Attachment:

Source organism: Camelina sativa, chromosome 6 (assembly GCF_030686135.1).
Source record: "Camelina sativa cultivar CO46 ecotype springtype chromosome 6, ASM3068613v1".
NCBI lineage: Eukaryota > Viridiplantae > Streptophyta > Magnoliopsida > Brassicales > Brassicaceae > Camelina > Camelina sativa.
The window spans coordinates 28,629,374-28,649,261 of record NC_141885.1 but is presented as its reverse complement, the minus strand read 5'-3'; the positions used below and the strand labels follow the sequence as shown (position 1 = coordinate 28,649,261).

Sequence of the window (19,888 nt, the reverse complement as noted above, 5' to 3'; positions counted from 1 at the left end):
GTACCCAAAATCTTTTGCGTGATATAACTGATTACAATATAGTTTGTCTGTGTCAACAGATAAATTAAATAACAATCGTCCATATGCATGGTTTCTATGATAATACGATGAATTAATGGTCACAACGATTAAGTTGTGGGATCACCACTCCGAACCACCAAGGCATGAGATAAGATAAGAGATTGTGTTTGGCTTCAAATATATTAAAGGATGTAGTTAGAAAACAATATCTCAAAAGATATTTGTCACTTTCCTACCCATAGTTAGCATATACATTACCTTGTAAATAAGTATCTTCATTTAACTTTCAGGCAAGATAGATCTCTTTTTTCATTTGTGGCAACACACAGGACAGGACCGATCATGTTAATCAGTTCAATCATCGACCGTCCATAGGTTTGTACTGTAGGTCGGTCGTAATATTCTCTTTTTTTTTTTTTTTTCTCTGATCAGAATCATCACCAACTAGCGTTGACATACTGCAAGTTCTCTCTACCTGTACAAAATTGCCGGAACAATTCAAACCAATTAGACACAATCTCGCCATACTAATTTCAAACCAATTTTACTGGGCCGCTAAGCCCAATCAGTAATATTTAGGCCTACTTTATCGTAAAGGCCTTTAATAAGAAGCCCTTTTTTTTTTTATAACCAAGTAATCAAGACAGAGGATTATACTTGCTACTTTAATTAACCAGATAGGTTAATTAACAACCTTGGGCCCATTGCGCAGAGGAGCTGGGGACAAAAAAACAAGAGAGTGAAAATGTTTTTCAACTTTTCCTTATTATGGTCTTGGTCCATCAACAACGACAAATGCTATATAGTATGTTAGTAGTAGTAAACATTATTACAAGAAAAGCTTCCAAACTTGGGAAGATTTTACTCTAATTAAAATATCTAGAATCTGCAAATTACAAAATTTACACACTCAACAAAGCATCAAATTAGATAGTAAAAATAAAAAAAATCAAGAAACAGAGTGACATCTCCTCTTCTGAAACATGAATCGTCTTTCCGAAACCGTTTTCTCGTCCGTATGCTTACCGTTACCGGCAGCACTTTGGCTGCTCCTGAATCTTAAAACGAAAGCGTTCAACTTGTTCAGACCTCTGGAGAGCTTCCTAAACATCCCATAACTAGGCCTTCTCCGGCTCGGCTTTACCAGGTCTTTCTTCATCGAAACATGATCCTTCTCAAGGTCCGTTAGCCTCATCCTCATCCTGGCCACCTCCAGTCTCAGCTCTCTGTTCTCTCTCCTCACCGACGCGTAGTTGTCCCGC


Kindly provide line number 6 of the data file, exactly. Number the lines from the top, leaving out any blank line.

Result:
GTACCCAAAATCTTTTGCGTGATATAACTGATTACAATATAGTTTGTCTGTGTCAACAGATAAATTAAATAACAATCGTCCATATGCATGGTTTCTATGATAATACGATGAATTAATGGTCACAACGATTAAGTTGTGGGATCACCACTCCGAACCACCAAGGCATGAGATAAGATAAGAGATTGTGTTTGGCTTCAAATATATTAAAGGATGTAGTTAGAAAACAATATCTCAAAAGATATTTGTCACTTTCCTACCCATAGTTAGCATATACATTACCTTGTAAATAAGTATCTTCATTTAACTTTCAGGCAAGATAGATCTCTTTTTTCATTTGTGGCAACACACAGGACAGGACCGATCATGTTAATCAGTTCAATCATCGACCGTCCATAGGTTTGTACTGTAGGTCGGTCGTAATATTCTCTTTTTTTTTTTTTTTTCTCTGATCAGAATCATCACCAACTAGCGTTGACATACTGCAAGTTCTCTCTACCTGTACAAAATTGCCGGAACAATTCAAACCAATTAGACACAATCTCGCCATACTAATTTCAAACCAATTTTACTGGGCCGCTAAGCCCAATCAGTAATATTTAGGCCTACTTTATCGTAAAGGCCTTTAATAAGAAGCCCTTTTTTTTTTTATAACCAAGTAATCAAGACAGAGGATTATACTTGCTACTTTAATTAACCAGATAGGTTAATTAACAACCTTGGGCCCATTGCGCAGAGGAGCTGGGGACAAAAAAACAAGAGAGTGAAAATGTTTTTCAACTTTTCCTTATTATGGTCTTGGTCCATCAACAACGACAAATGCTATATAGTATGTTAGTAGTAGTAAACATTATTACAAGAAAAGCTTCCAAACTTGGGAAGATTTTACTCTAATTAAAATATCTAGAATCTGCAAATTACAAAATTTACACACTCAACAAAGCATCAAATTAGATAGTAAAAATAAAAAAAATCAAGAAACAGAGTGACATCTCCTCTTCTGAAACATGAATCGTCTTTCCGAAACCGTTTTCTCGTCCGTATGCTTACCGTTACCGGCAGCACTTTGGCTGCTCCTGAATCTTAAAACGAAAGCGTTCAACTTGTTCAGACCTCTGGAGAGCTTCCTAAACATCCCATAACTAGGCCTTCTCCGGCTCGGCTTTACCAGGTCTTTCTTCATCGAAACATGATCCTTCTCAAGGTCCGTTAGCCTCATCCTCATCCTGGCCACCTCCAGTCTCAGCTCTCTGTTCTCTCTCCTCACCGACGCGTAGTTGTCCCGC